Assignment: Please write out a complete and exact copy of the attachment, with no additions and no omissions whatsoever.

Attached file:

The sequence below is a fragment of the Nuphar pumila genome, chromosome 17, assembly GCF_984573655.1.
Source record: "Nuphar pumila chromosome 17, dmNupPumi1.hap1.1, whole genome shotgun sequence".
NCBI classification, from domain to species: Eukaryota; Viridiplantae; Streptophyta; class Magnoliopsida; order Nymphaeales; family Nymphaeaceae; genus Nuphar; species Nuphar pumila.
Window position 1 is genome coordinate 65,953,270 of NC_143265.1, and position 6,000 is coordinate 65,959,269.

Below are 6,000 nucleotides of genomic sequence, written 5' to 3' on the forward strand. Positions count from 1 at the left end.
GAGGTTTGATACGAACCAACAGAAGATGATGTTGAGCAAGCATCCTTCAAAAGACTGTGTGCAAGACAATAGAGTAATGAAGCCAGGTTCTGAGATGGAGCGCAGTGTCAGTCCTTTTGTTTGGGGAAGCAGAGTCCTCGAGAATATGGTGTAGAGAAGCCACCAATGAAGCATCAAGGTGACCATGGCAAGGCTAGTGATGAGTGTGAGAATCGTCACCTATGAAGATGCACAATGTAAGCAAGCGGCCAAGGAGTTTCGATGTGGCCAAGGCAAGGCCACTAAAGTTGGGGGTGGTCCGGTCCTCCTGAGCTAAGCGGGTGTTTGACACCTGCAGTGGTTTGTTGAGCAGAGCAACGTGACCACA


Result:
The sequence below is a fragment of the Nuphar pumila genome, chromosome 17, assembly GCF_984573655.1.
Source record: "Nuphar pumila chromosome 17, dmNupPumi1.hap1.1, whole genome shotgun sequence".
NCBI classification, from domain to species: Eukaryota; Viridiplantae; Streptophyta; class Magnoliopsida; order Nymphaeales; family Nymphaeaceae; genus Nuphar; species Nuphar pumila.
Window position 1 is genome coordinate 65,953,270 of NC_143265.1, and position 6,000 is coordinate 65,959,269.

Below are 6,000 nucleotides of genomic sequence, written 5' to 3' on the forward strand. Positions count from 1 at the left end.
GAGGTTTGATACGAACCAACAGAAGATGATGTTGAGCAAGCATCCTTCAAAAGACTGTGTGCAAGACAATAGAGTAATGAAGCCAGGTTCTGAGATGGAGCGCAGTGTCAGTCCTTTTGTTTGGGGAAGCAGAGTCCTCGAGAATATGGTGTAGAGAAGCCACCAATGAAGCATCAAGGTGACCATGGCAAGGCTAGTGATGAGTGTGAGAATCGTCACCTATGAAGATGCACAATGTAAGCAAGCGGCCAAGGAGTTTCGATGTGGCCAAGGCAAGGCCACTAAAGTTGGGGGTGGTCCGGTCCTCCTGAGCTAAGCGGGTGTTTGACACCTGCAGTGGTTTGTTGAGCAGAGCAACGTGACCACA